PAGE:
Diverging Results in the Transition Countries
The Central and East European economies closed the year well behind 1995, with an average GDP growth of 3.5 percent. High investment helped to maintain high GDP growth in Poland and Slovakia. The banking crisis in Bulgaria resulted in strong GDP decline and very high inflation. Russia and Ukraine achieved remarkable success in disinflation, at the cost of further GDP decline. Moderate disinflation continues in all of the more advanced CEE economies, although the low budget deficits and recent restrictive monetary policies have not brought about the rapid disinflation authorities had hoped for. Real appreciation of the domestic currencies, as well as rising competition, seem to have been important in the continuing reduction of inflation rates. In Croatia and FYR Macedonia, deflationary tendencies previously at work now seem to have been overcome. Current account deficits have been growing in Poland, Slovakia and the Czech Republic. In 1996, none of these countries had a problem achieving the necessary inflow of capital needed to compensate. Forces underlying recent performance will continue to be at work in 1997 and 1998. GDP growth in more advanced CEE countries will continue to be moderate, and lower still in the less advanced economies. Assuming only marginal improvement in the West European business climate, there will be little opportunity to boost exports. The advanced CEE countries will probably try to prevent excessive increases in imports through additional devaluation's, but short of the drastic restrictions on domestic consumption and investment that seem likely in Romania and Bulgaria. The Czech Republic is fighting foreign trade imbalances by newly introduced import deposits and slowing down wage increases, without however devaluating the national currency. In Slovakia, import levels could be cooled by slowing down the pace of government investments in infrastructure. Hungary and Slovenia will be less likely to need restrictions. In both Russia and Ukraine maintaining relatively stable prices will undoubtedly remain a priority. Economic stabilization is at least a possibility in these two countries.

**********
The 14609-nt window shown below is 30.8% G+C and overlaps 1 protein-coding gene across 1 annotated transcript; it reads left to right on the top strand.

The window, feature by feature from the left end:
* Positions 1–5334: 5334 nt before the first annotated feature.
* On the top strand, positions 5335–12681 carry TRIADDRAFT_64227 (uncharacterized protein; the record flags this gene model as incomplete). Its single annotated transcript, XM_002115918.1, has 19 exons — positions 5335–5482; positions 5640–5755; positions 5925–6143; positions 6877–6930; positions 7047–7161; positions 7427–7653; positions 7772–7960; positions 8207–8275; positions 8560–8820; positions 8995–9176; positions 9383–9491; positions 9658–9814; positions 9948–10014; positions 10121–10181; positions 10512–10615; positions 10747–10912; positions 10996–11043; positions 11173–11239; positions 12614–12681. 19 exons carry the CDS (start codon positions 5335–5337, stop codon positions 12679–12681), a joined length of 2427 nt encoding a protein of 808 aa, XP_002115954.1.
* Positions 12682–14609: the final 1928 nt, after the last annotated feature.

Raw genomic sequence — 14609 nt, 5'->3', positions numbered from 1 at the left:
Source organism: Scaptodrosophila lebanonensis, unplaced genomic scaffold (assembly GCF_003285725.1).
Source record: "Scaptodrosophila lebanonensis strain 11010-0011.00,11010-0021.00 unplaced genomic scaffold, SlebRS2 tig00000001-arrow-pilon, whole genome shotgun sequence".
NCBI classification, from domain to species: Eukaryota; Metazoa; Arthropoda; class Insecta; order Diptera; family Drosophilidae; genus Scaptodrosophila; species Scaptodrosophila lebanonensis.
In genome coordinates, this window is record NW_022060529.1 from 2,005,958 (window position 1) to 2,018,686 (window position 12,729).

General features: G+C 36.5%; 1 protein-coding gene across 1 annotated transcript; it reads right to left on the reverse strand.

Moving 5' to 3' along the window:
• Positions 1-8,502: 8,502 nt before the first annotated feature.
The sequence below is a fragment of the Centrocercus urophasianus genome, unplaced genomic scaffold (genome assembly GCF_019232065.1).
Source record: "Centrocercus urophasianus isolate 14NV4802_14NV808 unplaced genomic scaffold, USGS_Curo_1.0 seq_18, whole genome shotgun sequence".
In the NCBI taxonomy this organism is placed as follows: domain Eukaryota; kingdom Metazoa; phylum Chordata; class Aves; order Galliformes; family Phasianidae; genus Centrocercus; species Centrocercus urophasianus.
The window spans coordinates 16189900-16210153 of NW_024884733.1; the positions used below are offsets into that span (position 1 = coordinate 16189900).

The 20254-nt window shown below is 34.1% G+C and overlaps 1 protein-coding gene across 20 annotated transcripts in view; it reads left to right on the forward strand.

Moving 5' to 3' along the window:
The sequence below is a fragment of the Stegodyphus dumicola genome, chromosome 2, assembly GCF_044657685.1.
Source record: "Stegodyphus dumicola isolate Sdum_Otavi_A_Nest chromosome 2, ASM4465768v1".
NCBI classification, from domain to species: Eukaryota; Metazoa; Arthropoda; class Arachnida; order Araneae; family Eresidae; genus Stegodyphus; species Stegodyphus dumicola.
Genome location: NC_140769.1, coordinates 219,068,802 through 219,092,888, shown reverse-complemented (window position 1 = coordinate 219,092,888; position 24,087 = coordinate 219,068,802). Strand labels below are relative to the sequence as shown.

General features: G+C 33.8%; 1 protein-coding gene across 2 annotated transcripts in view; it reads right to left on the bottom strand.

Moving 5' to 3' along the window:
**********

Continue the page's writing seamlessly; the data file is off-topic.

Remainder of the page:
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Volume (Year): 70 (1997)
Issue (Month): 5 (May)
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